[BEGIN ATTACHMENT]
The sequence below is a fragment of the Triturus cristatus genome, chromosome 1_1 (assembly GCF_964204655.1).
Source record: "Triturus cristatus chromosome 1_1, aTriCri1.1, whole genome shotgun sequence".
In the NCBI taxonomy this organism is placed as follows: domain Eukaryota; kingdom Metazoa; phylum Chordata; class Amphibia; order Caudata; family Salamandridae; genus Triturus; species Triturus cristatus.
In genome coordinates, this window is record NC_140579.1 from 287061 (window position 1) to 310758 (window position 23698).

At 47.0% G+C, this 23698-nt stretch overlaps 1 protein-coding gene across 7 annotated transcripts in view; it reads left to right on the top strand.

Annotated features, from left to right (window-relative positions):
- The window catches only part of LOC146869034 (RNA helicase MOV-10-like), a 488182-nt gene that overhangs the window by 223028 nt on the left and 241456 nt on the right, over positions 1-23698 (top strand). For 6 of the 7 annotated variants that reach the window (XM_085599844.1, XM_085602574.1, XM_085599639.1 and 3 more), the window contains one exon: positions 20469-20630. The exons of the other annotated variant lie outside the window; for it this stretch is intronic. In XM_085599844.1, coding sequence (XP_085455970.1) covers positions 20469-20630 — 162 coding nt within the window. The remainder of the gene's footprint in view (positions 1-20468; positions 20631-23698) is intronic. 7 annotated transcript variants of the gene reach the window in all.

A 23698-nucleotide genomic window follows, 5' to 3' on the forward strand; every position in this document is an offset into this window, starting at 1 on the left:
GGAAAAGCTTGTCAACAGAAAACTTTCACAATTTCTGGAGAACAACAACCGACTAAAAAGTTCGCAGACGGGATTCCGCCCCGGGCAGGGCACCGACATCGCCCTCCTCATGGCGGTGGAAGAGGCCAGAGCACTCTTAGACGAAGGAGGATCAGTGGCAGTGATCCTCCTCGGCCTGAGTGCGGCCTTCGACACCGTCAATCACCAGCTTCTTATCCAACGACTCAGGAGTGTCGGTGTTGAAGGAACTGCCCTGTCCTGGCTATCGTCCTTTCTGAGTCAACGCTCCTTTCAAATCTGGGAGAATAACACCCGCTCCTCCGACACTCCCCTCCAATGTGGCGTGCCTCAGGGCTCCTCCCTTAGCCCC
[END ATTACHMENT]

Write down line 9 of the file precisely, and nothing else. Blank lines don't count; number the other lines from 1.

GGAAAAGCTTGTCAACAGAAAACTTTCACAATTTCTGGAGAACAACAACCGACTAAAAAGTTCGCAGACGGGATTCCGCCCCGGGCAGGGCACCGACATCGCCCTCCTCATGGCGGTGGAAGAGGCCAGAGCACTCTTAGACGAAGGAGGATCAGTGGCAGTGATCCTCCTCGGCCTGAGTGCGGCCTTCGACACCGTCAATCACCAGCTTCTTATCCAACGACTCAGGAGTGTCGGTGTTGAAGGAACTGCCCTGTCCTGGCTATCGTCCTTTCTGAGTCAACGCTCCTTTCAAATCTGGGAGAATAACACCCGCTCCTCCGACACTCCCCTCCAATGTGGCGTGCCTCAGGGCTCCTCCCTTAGCCCC